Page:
I wasn’t born a feminist

As a woman of color, my first interactions with feminist organizations and activists are not my best memories. I wasn’t born a feminist but I became one despite all the odds and the toxic feminism that I came across along the way.

I wasn’t born a feminist.
I wasn’t raised as a feminist.
I wasn’t educated as a feminist.
I wasn’t taught feminism.
I wasn’t given access to feminism.
Feminism was white elitism. And I wasn’t part of it.

Photo by Alexander Popov on Unsplash
Photo by Alexander Popov on Unsplash

My first interactions with feminist organisations/associations when I was a student or a young professional are not my best memories. On the contrary, the memories of them make me feel deeply sad and humiliated.

My identity was and still is a struggle. Like many of my Black, Indigenous, People Of Colours (BIPOC) brothers and sisters, the struggle was and still is real.

Daughter of the first generation of Algerian migrants: check.
Born and raised in France: check.
Raised in Arabic and Algerian dialect: check.
Being fluent in two languages before entering school: check.
Colonial trauma: check.
Not being considered as a French citizen: check.
Not being considered as an Algerian citizen: check.
Growing up in a ghetto: check.
Being denied a normal childhood: check.
Experiencing structural and abusive racism: check.
Having unsupportive school teachers and professionals: check.
Developing a lifetime survival mode: check.
And believe me, this list is non-exhaustive.

I wasn’t born a feminist.

I got into this fancy white high school, probably thanks to the quota of underprivileged kids they needed. Never checked, I will never know. I have to be honest with you, it was the first time in my life that I was among so many white people in a classroom. And I’m pretty sure that for some of them, I was the first woman of colour they met.

I didn’t fit in. I never felt part of this high school. When you openly identify as a Muslim woman of colour coming from a ghetto, you’re get used to hearing stupid questions: did you see cars burning? Are you part of a gang? Do you have a gun? Have you ever seen drugs? Is it true that the police raided your school and home? Have you ever been arrested? Are you afraid of thugs in your ghetto?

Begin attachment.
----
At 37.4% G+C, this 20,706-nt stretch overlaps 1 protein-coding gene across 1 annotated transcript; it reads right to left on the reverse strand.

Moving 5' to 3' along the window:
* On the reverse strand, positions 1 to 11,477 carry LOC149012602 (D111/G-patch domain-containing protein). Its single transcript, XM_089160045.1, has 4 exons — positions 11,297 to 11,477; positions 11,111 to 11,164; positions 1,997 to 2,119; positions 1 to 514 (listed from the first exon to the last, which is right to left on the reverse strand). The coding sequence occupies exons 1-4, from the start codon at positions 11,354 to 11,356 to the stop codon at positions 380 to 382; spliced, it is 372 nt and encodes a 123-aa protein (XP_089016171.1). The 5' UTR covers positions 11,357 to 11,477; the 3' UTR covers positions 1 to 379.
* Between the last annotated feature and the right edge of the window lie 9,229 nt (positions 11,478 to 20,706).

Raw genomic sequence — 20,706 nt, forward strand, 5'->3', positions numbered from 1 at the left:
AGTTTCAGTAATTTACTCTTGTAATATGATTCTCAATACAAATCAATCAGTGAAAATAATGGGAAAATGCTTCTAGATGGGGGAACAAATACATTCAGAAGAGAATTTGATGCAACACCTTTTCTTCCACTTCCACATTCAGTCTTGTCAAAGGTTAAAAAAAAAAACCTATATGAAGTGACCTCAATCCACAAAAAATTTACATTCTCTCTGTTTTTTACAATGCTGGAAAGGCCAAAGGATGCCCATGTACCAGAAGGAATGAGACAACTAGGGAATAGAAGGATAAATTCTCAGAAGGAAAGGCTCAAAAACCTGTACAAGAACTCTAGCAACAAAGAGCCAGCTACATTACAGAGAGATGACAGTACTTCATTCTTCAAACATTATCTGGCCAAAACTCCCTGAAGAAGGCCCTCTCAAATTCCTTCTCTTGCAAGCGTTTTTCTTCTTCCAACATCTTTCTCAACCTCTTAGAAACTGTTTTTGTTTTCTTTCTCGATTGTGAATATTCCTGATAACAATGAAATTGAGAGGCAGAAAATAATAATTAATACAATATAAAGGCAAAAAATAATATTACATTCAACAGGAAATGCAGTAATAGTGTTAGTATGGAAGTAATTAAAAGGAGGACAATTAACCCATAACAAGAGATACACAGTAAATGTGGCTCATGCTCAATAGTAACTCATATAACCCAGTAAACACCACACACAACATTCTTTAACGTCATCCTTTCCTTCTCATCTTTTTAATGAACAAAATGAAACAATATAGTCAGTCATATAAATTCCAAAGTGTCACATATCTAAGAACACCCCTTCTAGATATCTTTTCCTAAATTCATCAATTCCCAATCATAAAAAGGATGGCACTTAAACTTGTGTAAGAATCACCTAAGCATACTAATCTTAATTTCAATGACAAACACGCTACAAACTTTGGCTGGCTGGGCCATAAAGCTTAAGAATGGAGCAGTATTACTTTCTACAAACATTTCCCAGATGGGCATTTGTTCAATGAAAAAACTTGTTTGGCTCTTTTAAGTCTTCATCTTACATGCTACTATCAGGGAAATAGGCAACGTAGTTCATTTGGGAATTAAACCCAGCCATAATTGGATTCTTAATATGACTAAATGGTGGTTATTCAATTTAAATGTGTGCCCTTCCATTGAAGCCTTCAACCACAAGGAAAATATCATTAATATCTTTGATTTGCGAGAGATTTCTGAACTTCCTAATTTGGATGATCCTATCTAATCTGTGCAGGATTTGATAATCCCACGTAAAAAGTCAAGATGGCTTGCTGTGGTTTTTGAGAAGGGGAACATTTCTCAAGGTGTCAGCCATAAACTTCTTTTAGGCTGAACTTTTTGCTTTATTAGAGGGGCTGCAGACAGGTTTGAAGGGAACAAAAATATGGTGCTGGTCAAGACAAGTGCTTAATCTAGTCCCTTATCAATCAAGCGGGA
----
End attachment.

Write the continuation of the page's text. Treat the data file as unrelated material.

I wasn’t born a feminist.

But, the questions that would always deeply hurt me, and continue to until today, are about my family: Are your father and brothers violent with you? Do they allow you to have a normal life? Did you leave your home to be free?

Movies, TV series, books, music, participated in the creation of the myth that all men of colour are violent. I can give you a list of movies that are so wrong, and so stereotypical of life in a French ghetto. Do not get me wrong, I know about ghetto violence, I know about violence targeting women and girls within my own community, and I will always support brave women who will go against their perpetrators. But it wasn’t about the racist and patriarchal society and my life in the ghetto I was living in. It was the desire to hear stories of violence perpetrated by men of colour and for me to share sensational stories about my family and my past.

Photo by Claudio Schwarz | @purzlbaum on Unsplash
Photo by Claudio Schwarz | @purzlbaum on Unsplash

I wasn’t born a feminist.

I wasn’t born a feminist, because I experienced racism before even understanding what it was like to be a girl and a woman in a patriarchal society. These questions still haunt me, and I’m still being questioned about BIPOC men’s violence. I started answering questions when slowly entering feminist organisations. I wanted to fit in and refused to let go of any gossips or fake ideas about my life: the stereotypical woman of colour from a french ghetto with the potential story of family violence who left in a hurry to be free of the horrible men who were controlling her.

So I started answering these questions because I am stubborn and I wouldn’t support the survival of the racist ideas created by years of enslavement and colonisation that wrongly depicted men of colour as savages, rapists, violent men towards women and girls in their lives. That is when the humiliation, the violence, the racism started when talking to the so-called feminist activists I met.